Corvo can also upgrade his equipment, improving the accuracy of his aim and the power of his blade. He can even reduce the amount of damage he takes after a fall.
Dishonored is a very complex game, one that you’re not going to learn everything about in one sitting. With various styles of play and lots of ways to approach each objective, the game is far from linear. Sometimes the attention to detail will blow your mind and sometimes it will cause frustration when the game manages to confuse its own AI, making it too easy for you to just escape and pretending that’s what you were doing all along, even when you were facing an enemy head-on and tripping every alarm. Convenient, but not particularly immersive.
Regardless, Dishonored is so utterly refreshing in an increasingly stagnant genre and its faults really are few.
Freaks come out at night
Dishonored’s steampunk world offers Arkane Studios a level of creativity surely envied by other development studios. It introduces a cast of characters both outrageous and down-right weird. Through them, the story truly comes to life in an exciting, compelling way despite the actual plot being one of basic revenge.
Dunwall is based on an 1800’s Victorian London; one threatened by a swarming plague and decorated with mask and costume. Arkhane have recreated this masterfully, and introduced fascinating gadgets and gizmos that feel appropriate for the time period, but equally relevant and welcome in a 21st century game.
Arkane and Bethesda have not only got a vivid soundtrack orchestrating the action; they’ve also enlisted an AAA, all-star cast for the game, including the video-game debut of Susan Sarandon as Granny Rags. Players will also meet Emily, as acted by Chloe Moretz; Daud, voiced by Michael Madson; and hear Carrie Fisher screech over the public address system throughout the course of the game.
With such excellent script already in the game, these established, well-versed actors add credibility to Dishonored, making the story all the stronger.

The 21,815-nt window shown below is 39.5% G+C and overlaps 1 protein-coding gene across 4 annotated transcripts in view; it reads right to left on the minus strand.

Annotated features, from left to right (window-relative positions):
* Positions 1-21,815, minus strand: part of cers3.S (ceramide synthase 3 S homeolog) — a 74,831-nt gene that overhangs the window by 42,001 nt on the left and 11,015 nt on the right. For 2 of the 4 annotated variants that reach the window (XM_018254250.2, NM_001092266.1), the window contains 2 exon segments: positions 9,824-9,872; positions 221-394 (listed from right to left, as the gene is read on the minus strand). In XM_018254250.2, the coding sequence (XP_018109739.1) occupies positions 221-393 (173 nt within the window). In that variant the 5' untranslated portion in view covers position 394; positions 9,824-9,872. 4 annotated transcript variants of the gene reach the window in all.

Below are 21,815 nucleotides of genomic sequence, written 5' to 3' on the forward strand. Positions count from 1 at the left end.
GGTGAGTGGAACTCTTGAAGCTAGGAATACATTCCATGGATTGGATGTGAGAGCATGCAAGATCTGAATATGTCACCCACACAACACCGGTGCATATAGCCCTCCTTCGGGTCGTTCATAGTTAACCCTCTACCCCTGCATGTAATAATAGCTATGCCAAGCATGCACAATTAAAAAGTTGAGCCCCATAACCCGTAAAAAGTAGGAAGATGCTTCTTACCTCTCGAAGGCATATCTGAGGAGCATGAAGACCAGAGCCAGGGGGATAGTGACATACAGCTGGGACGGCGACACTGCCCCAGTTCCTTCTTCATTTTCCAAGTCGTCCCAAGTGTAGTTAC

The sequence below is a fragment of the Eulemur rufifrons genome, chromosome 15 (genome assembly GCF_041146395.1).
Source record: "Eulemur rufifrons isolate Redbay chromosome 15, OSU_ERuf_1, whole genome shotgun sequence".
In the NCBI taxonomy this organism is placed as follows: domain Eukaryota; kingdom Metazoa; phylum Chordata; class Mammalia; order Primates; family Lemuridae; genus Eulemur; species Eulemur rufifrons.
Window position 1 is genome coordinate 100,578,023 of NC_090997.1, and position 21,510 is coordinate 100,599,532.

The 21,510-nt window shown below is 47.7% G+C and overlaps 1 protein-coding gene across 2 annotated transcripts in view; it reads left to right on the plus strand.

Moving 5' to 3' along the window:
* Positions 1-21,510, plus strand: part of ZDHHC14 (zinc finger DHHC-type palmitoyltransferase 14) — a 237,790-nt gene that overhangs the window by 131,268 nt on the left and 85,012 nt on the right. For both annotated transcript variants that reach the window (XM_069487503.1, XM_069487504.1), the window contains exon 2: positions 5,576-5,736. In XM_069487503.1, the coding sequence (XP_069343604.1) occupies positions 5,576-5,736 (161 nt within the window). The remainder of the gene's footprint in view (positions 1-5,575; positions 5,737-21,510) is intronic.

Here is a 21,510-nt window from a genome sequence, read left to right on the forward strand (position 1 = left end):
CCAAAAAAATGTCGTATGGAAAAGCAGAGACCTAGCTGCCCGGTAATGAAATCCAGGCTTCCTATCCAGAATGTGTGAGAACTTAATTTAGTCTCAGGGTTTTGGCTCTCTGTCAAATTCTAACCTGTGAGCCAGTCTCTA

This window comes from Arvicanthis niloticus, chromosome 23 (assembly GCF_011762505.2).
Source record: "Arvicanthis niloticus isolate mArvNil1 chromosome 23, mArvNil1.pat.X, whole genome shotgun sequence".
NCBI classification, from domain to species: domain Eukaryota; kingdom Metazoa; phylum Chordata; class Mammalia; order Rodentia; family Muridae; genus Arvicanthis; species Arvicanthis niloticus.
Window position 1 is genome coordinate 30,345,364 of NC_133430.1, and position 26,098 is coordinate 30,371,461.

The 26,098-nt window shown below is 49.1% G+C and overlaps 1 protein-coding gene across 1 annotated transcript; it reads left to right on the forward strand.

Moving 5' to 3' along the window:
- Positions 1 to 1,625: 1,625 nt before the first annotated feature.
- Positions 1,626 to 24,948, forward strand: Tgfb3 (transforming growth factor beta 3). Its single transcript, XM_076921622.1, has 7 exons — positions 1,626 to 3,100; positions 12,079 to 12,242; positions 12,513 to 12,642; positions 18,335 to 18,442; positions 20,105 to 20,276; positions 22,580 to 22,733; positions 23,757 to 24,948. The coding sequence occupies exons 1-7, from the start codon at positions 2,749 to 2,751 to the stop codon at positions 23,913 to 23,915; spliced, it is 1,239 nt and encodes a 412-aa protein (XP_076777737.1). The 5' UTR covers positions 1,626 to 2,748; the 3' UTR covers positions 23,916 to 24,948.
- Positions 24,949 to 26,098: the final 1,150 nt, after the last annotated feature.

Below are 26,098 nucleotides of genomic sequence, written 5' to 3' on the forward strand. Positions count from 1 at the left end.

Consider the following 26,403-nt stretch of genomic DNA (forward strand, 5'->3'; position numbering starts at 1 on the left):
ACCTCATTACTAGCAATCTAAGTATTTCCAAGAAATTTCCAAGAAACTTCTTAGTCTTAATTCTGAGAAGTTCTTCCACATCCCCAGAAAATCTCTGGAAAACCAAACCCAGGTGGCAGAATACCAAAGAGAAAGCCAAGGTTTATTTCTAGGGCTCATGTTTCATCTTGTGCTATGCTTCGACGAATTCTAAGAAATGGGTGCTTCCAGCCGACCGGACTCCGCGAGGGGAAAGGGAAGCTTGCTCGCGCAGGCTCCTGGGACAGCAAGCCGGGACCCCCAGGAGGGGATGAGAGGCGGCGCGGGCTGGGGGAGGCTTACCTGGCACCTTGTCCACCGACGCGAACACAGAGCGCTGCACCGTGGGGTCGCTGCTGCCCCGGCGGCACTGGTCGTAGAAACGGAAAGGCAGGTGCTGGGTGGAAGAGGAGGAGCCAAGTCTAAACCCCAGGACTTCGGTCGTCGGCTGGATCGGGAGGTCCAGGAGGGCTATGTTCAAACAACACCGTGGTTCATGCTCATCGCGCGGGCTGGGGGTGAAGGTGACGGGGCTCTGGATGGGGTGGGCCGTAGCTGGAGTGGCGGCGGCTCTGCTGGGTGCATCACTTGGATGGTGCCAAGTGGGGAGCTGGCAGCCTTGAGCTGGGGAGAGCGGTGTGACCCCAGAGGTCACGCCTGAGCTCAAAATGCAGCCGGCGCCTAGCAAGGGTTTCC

Honor the fallen
As the current generation comes to a close, we expect to see established, well-loved franchises achieve their full potential and deliver the best possible experiences they can. This makes it much more of a gamble to launch a new, niche IP because the competition is so fierce.
The most incredible thing about Dishonored is that it remains unfazed and undaunted by this rule of thumb. It doesn’t pretend to be like anything else on the market. It doesn’t try to cater to what’s popular. It isn’t even attempting to set new trends.
Despite some AI uncertainty, there’s an intricate, unique experience waiting to be had in this package. While players will need to invest a bit of time into the game to understand and appreciate what it has to offer, they’ll get a non-linear world and a spellbinding narrative to accompany some of the best gameplay the genre has ever seen.
Dishonored will spin every game of the year award ceremony on its head. For those who crowed that Mass Effect 3 and Resident Evil 6 will clean up at the beginning of the year, will find themselves reconsidering everything after taking this journey.
Don’t leave Corvo sitting in the shadows. Take a chance. You won’t be sorry you did.
Want to see Dishonored’s variety in action? Why not try out our interactive video and see what it’s all about.
Platforms: PC, PS3, Xbox 360 | Tagged Arkane Studios, Assassins Creed, Bethesda, Dishonored, flame, shadow, Splinter Cell, Stealth, Steampunk, thief, Victorian